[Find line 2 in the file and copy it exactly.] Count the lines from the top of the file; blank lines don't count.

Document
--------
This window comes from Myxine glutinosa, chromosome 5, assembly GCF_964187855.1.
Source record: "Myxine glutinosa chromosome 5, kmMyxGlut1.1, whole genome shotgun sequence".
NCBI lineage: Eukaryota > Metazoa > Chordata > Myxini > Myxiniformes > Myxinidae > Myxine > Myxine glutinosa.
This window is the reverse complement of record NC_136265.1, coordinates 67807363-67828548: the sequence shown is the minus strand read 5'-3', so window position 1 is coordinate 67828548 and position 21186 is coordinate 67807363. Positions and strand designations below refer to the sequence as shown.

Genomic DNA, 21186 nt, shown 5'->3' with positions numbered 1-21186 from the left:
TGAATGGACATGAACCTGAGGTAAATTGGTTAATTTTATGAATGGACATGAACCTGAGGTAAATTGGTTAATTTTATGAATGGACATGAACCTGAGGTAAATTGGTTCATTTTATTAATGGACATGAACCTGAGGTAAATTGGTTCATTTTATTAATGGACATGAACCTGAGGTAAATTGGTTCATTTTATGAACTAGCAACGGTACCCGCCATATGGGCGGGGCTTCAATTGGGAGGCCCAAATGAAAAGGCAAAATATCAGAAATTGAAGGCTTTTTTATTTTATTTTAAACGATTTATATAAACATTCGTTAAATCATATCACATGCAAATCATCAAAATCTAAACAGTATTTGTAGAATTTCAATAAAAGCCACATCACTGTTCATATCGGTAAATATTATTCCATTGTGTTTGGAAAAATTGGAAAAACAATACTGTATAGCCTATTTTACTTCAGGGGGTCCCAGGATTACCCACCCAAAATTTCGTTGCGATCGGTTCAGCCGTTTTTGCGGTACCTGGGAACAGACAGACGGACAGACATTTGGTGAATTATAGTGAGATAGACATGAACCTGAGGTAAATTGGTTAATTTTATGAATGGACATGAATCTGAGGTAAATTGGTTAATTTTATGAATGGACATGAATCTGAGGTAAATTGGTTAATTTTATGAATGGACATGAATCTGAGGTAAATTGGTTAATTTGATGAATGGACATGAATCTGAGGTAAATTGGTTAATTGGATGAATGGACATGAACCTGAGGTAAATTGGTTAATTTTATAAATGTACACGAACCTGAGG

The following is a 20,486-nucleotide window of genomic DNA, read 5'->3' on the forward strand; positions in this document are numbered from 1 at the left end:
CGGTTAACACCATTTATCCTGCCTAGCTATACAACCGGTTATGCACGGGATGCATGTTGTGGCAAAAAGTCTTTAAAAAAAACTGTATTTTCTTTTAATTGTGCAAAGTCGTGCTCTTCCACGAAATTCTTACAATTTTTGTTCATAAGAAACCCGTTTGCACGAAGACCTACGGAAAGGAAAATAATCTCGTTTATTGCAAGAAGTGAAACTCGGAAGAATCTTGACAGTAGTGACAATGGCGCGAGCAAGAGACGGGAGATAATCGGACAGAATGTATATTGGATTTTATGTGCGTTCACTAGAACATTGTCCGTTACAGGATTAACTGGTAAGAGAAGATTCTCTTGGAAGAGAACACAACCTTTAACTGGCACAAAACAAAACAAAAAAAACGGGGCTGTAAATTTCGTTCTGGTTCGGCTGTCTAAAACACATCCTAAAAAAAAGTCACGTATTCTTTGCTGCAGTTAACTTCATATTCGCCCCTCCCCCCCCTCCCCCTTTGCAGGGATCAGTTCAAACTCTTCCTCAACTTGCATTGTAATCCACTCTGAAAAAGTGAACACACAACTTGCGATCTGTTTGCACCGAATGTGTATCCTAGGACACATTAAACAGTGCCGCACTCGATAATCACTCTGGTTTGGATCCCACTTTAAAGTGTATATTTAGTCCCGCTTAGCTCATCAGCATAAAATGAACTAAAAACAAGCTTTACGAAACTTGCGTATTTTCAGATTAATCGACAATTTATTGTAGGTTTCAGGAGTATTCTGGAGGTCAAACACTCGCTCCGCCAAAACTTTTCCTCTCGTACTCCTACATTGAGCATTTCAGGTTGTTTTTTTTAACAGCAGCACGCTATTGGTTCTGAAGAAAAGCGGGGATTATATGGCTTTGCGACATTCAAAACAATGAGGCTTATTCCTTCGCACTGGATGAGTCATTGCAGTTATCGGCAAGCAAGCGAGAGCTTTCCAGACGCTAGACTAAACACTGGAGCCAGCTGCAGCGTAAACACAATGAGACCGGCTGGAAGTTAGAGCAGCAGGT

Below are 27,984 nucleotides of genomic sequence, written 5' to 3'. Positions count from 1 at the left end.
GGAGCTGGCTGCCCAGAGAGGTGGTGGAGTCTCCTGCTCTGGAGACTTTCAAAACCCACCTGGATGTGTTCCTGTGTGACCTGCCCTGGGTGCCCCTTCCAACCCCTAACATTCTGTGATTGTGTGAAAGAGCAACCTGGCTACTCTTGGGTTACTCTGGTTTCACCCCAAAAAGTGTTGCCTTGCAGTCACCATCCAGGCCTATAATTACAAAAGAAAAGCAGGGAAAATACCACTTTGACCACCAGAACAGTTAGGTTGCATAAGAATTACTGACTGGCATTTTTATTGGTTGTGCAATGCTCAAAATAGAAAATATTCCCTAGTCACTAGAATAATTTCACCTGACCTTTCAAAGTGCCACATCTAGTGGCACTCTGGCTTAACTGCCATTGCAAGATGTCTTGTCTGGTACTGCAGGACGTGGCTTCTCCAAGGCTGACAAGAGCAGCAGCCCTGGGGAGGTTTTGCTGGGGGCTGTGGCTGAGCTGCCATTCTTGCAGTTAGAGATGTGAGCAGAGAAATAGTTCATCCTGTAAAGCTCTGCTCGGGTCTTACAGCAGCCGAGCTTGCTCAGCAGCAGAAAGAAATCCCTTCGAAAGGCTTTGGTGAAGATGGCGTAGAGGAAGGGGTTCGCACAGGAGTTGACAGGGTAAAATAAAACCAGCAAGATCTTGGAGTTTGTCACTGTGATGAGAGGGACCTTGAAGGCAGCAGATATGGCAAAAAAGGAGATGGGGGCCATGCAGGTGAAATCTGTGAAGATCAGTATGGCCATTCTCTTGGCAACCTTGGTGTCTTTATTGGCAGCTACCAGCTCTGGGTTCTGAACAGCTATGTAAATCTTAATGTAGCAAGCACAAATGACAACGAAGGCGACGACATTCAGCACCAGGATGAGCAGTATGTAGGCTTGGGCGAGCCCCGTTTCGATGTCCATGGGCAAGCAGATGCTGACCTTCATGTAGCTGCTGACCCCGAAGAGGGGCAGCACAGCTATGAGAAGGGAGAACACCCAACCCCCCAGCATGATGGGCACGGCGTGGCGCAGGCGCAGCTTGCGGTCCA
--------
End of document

Source record: "Myxine glutinosa chromosome 5, kmMyxGlut1.1, whole genome shotgun sequence".